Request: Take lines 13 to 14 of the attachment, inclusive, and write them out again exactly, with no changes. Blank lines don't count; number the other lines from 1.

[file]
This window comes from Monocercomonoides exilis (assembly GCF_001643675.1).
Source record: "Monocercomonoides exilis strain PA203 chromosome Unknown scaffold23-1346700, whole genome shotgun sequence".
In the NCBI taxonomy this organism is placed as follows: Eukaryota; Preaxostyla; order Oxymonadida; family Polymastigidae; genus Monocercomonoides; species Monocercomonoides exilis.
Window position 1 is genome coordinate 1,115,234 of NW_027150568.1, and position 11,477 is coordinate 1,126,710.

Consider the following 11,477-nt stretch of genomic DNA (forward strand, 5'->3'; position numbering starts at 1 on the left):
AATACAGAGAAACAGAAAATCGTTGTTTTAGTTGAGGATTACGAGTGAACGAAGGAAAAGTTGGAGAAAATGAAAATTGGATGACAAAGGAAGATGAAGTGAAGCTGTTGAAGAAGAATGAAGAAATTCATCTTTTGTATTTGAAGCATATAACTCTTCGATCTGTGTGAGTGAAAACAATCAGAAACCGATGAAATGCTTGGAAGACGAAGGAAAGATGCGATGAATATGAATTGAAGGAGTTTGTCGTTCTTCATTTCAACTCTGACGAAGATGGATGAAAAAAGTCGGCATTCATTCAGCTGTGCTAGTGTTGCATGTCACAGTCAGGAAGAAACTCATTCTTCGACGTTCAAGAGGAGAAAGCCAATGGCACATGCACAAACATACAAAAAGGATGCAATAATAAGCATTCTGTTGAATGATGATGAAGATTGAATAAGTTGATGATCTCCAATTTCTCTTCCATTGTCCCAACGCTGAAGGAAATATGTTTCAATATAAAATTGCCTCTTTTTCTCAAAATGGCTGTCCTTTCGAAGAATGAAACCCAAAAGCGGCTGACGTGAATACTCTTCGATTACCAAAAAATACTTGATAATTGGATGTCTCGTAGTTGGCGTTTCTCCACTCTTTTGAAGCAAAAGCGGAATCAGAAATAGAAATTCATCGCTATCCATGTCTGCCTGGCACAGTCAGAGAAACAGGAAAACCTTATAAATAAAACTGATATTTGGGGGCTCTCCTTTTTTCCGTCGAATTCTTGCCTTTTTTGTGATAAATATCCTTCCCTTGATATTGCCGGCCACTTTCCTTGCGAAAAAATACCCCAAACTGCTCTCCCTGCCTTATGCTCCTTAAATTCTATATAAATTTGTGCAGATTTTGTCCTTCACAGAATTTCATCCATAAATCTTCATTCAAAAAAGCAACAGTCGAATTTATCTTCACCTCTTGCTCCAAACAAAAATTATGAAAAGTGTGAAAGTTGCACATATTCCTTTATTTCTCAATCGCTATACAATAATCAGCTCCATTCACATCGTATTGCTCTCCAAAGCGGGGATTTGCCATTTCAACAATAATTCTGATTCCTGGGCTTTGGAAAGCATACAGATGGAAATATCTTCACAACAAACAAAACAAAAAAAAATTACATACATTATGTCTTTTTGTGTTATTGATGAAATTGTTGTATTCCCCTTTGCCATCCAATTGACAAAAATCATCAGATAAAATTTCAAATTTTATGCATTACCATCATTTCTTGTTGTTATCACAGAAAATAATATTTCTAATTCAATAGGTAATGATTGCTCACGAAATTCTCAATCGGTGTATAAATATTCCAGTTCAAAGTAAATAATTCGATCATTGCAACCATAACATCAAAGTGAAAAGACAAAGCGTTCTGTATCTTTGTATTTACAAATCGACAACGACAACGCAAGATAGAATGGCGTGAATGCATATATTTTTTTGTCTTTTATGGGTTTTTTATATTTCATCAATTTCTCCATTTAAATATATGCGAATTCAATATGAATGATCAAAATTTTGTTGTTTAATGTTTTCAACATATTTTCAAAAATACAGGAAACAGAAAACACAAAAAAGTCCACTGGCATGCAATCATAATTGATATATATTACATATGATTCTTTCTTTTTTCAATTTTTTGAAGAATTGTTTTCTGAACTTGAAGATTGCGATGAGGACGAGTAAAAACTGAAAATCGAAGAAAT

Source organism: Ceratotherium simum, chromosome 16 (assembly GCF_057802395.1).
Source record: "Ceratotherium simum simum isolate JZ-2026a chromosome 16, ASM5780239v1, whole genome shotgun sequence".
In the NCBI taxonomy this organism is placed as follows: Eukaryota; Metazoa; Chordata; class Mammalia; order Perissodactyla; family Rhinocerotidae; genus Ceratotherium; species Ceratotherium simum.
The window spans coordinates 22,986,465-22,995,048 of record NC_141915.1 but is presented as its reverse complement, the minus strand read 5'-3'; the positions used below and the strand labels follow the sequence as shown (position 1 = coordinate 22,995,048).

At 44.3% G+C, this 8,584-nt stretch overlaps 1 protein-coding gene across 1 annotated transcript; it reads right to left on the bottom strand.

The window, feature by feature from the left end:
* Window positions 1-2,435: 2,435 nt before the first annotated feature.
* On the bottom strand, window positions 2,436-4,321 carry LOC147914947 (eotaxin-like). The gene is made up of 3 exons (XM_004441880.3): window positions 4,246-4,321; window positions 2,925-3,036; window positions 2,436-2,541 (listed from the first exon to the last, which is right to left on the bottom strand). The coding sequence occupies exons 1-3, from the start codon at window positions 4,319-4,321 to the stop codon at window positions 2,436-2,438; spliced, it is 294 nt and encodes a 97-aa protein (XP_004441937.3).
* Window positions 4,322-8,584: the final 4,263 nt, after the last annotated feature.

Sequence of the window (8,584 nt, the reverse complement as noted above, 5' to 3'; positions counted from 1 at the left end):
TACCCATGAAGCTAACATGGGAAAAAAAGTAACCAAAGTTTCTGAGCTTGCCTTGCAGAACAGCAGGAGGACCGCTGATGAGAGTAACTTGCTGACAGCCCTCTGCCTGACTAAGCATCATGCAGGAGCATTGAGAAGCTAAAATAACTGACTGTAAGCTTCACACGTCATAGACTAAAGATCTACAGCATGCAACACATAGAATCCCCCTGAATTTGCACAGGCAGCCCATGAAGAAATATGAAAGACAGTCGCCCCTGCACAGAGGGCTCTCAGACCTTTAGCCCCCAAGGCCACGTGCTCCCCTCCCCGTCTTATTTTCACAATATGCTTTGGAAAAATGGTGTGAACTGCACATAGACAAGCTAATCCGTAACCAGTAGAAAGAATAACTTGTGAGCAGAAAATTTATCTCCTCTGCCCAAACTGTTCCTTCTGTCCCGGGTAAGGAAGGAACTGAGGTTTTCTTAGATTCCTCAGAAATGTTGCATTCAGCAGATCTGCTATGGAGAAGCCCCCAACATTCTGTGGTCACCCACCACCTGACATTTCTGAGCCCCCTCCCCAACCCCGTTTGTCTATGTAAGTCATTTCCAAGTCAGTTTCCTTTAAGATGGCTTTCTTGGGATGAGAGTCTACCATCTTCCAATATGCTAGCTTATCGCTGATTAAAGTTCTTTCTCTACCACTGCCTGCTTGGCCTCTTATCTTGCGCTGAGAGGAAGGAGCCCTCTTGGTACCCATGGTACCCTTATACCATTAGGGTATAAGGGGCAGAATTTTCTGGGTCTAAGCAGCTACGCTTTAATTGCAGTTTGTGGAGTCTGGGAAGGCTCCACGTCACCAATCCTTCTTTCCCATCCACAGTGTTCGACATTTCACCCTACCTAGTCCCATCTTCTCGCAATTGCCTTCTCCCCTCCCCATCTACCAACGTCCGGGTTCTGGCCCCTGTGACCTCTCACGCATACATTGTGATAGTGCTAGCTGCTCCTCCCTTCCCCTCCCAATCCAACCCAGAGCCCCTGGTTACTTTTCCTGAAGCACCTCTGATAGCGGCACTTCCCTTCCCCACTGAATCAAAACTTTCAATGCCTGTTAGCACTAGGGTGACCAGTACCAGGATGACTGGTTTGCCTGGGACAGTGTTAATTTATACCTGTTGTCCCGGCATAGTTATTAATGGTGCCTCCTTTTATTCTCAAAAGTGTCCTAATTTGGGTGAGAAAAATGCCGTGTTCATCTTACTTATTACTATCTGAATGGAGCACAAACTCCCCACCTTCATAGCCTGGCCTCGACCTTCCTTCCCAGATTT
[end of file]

* Window positions 1-2,435: 2,435 nt before the first annotated feature.
* On the bottom strand, window positions 2,436-4,321 carry LOC147914947 (eotaxin-like). The gene is made up of 3 exons (XM_004441880.3): window positions 4,246-4,321; window positions 2,925-3,036; window positions 2,436-2,541 (listed from the first exon to the last, which is right to left on the bottom strand). The coding sequence occupies exons 1-3, from the start codon at window positions 4,319-4,321 to the stop codon at window positions 2,436-2,438; spliced, it is 294 nt and encodes a 97-aa protein (XP_004441937.3).